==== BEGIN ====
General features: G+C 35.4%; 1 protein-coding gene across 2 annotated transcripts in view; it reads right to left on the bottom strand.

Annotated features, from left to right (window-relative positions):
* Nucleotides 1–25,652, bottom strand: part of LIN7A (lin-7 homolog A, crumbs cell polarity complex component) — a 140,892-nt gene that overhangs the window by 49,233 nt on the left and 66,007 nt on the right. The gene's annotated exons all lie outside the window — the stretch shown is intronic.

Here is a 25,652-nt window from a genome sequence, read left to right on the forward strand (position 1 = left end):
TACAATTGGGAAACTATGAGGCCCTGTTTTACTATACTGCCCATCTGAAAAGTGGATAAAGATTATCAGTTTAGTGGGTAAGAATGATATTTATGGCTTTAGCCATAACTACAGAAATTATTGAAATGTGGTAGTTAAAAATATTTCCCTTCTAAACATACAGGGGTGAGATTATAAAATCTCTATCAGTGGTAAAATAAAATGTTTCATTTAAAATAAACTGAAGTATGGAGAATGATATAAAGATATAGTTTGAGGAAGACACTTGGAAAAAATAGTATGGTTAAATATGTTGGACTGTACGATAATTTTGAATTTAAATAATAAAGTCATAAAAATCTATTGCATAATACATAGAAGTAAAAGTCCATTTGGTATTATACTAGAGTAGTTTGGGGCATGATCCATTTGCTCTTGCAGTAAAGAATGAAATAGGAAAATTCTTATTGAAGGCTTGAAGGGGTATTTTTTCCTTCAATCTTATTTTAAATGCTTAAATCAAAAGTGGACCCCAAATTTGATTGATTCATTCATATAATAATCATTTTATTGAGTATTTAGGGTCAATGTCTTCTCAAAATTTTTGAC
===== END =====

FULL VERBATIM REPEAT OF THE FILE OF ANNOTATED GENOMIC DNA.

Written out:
General features: G+C 35.4%; 1 protein-coding gene across 2 annotated transcripts in view; it reads right to left on the bottom strand.

Annotated features, from left to right (window-relative positions):
* Nucleotides 1–25,652, bottom strand: part of LIN7A (lin-7 homolog A, crumbs cell polarity complex component) — a 140,892-nt gene that overhangs the window by 49,233 nt on the left and 66,007 nt on the right. The gene's annotated exons all lie outside the window — the stretch shown is intronic.

Here is a 25,652-nt window from a genome sequence, read left to right on the forward strand (position 1 = left end):
TACAATTGGGAAACTATGAGGCCCTGTTTTACTATACTGCCCATCTGAAAAGTGGATAAAGATTATCAGTTTAGTGGGTAAGAATGATATTTATGGCTTTAGCCATAACTACAGAAATTATTGAAATGTGGTAGTTAAAAATATTTCCCTTCTAAACATACAGGGGTGAGATTATAAAATCTCTATCAGTGGTAAAATAAAATGTTTCATTTAAAATAAACTGAAGTATGGAGAATGATATAAAGATATAGTTTGAGGAAGACACTTGGAAAAAATAGTATGGTTAAATATGTTGGACTGTACGATAATTTTGAATTTAAATAATAAAGTCATAAAAATCTATTGCATAATACATAGAAGTAAAAGTCCATTTGGTATTATACTAGAGTAGTTTGGGGCATGATCCATTTGCTCTTGCAGTAAAGAATGAAATAGGAAAATTCTTATTGAAGGCTTGAAGGGGTATTTTTTCCTTCAATCTTATTTTAAATGCTTAAATCAAAAGTGGACCCCAAATTTGATTGATTCATTCATATAATAATCATTTTATTGAGTATTTAGGGTCAATGTCTTCTCAAAATTTTTGAC